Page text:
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Racing postponed until Wednesday, 2018 Star World Championship

Championships Worlds Championship - Author: Rachele Vitello - October 09, 2018

Another day with no racing on the Choptank River for the 2018 Star World Championship hosted by Tred Avon Yacht Club in Oxford, Maryland. The morning presented with a little more breeze than yesterday so the Committee boat eagerly docked out and called the fleet for a 12,00 start. Once on the racecourse, though, the wind never properly settled and after a two hours’ waiting under the unusually for the season warm sun, the PRO Bill Stump, sent everyone back ashore postponing the first race of the 2018 Star World Championship to tomorrow, yet again.


Local legend and 2013 Star World Champion John MacCausland is no stranger to the dynamic conditions on the Choptank River. Unfortunately the conditions did not live up to the forecast for today, MacCausland explains “I think there is some weather in the area that seems to be slow moving. It seemed that as the clouds began to rise and ‘burn off’ with the heat we thought that was going to be the end of the breeze and it was.”

Because MacCausland has raced on the Choptank for many years, he believes the forecast is more of a guideline. “We prepare each day by checking the weather forecast which might give you an idea what to look for and of course just try to go as fast as possible. There are tell tale signs like breeze on the water and knowing how deep the water is on certain sides of the course then using that as leverage through out the race as the variables change.”

In addition to John, eight other Star World Champions are competing this week for the 2018 title. For over a century now, the mere depth of talent in the fleet for which the Star World Championship is internationally recognized.

John MacCausland’s 2013 Star World Championship crew Phil Trinter is also racing this week in Oxford. Phil has been a member of the International Star Class for over 30 years now and with his two Star World Championships, and several Silver Star titles, he is one of the most successful crews on the water. “More than anything the key to success in the Star is time in the boat and learning what it takes to make it go fast. With the controls on the mast and the backstays you learn how to shape sails. With it also a very physical boat being big and athletic is the next step,” said Trinter. “Campaigning to work on boat development, sail development, and mast development is all part of it. It is a physical boat and it’s a boat that requires both the skipper and the crew to know how to make it go fast and it is honestly the baseline for me for learning how make all the other boats I sail go fast. So for me, coming back to the Star is always checking back in with the fundamentals. Sailing Star’s is the best sailing.”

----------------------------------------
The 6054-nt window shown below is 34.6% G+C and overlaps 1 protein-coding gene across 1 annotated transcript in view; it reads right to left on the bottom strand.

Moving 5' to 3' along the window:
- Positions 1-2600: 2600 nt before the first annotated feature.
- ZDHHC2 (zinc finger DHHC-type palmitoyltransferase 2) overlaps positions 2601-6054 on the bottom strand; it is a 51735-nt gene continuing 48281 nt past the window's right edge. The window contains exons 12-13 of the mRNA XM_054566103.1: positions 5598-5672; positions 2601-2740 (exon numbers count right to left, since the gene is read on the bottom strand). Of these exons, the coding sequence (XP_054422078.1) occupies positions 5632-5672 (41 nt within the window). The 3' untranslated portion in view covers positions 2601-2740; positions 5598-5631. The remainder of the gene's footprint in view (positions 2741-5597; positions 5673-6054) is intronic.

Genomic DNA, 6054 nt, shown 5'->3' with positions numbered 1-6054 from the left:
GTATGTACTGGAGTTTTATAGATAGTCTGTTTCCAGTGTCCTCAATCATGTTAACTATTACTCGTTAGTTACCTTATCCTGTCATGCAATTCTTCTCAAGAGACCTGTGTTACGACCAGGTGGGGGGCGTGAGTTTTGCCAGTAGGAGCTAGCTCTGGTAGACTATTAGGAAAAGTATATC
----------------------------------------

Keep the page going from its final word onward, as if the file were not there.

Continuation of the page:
The only crew to rival Trinter with his accolades is Brazilian sailor Bruno Prada. With his 2 Olympic Medals, 4 International Star Class World Championship, and 4 Silver Star titles, Prada is the most winning crew in the 107 history of the International Star.

“I spent so much time trying to understand the boat and perfecting my crew work to get to this level. This is for sure the boat I like to sail most,” said Prada. “I first tried to find a good skipper to learn from because they know a lot about the boat, then I began sailing with many different skippers. My advice is to find a good skipper to teach you about the boat and to sail with different skippers to learn new perspectives and ideas.”

Prada, sailing with Augie Diaz (USA) this week, says racing Stars takes priority over all other boats. “I love the boat and sailing the boat. It is still very competitive especially because we have the Star Sailors League and we were able to hold a lot of the top sailors in the Class after it was removed from the Olympics. I love sailing against the best.”
 

Tomorrow, on Race Day 3 of the 2018 Star World Championship, the Race Committee and competitions will make another attempt at racing. First warning for Race 1 will be at 12,00 and Race 2 is scheduled to follow. Local sailor Alan Campbell seems optimistic that racing will finally begin on day 3. “I think it will still be a bit light tomorrow but the cloud cover should hold and we will see a gradient breeze throughout the day. I think it will be sailable conditions.”
 

The 62 teams and the local organizers will find some peace to their frustration tonight at the Gala dinner tonight at the Chesapeake Bay Maritime Museum in St. Michaels, where they will enjoy a proper taste of Maryland hospitality.





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